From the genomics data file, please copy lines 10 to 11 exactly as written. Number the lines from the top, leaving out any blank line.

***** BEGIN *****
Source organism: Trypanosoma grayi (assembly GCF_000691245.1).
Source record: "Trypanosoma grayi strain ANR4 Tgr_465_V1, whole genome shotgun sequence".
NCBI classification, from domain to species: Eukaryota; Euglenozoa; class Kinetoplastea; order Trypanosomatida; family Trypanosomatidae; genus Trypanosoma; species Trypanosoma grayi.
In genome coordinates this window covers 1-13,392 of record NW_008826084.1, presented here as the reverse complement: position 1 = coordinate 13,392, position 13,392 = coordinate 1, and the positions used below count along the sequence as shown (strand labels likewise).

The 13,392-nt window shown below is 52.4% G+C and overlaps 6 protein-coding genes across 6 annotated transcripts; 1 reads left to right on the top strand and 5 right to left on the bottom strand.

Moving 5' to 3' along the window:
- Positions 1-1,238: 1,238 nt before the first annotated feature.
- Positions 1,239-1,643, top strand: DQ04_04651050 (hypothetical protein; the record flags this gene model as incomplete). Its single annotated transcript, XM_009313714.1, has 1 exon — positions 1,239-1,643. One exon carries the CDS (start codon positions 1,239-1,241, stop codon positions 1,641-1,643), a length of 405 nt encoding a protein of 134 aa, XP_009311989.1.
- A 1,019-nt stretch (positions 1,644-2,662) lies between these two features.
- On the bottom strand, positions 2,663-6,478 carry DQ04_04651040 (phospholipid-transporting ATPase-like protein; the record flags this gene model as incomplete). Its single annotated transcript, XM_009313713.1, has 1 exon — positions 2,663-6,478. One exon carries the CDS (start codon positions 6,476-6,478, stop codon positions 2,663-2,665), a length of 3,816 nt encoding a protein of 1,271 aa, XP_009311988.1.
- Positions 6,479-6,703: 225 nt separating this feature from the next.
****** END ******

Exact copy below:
- On the bottom strand, positions 2,663-6,478 carry DQ04_04651040 (phospholipid-transporting ATPase-like protein; the record flags this gene model as incomplete). Its single annotated transcript, XM_009313713.1, has 1 exon — positions 2,663-6,478. One exon carries the CDS (start codon positions 6,476-6,478, stop codon positions 2,663-2,665), a length of 3,816 nt encoding a protein of 1,271 aa, XP_009311988.1.
- Positions 6,479-6,703: 225 nt separating this feature from the next.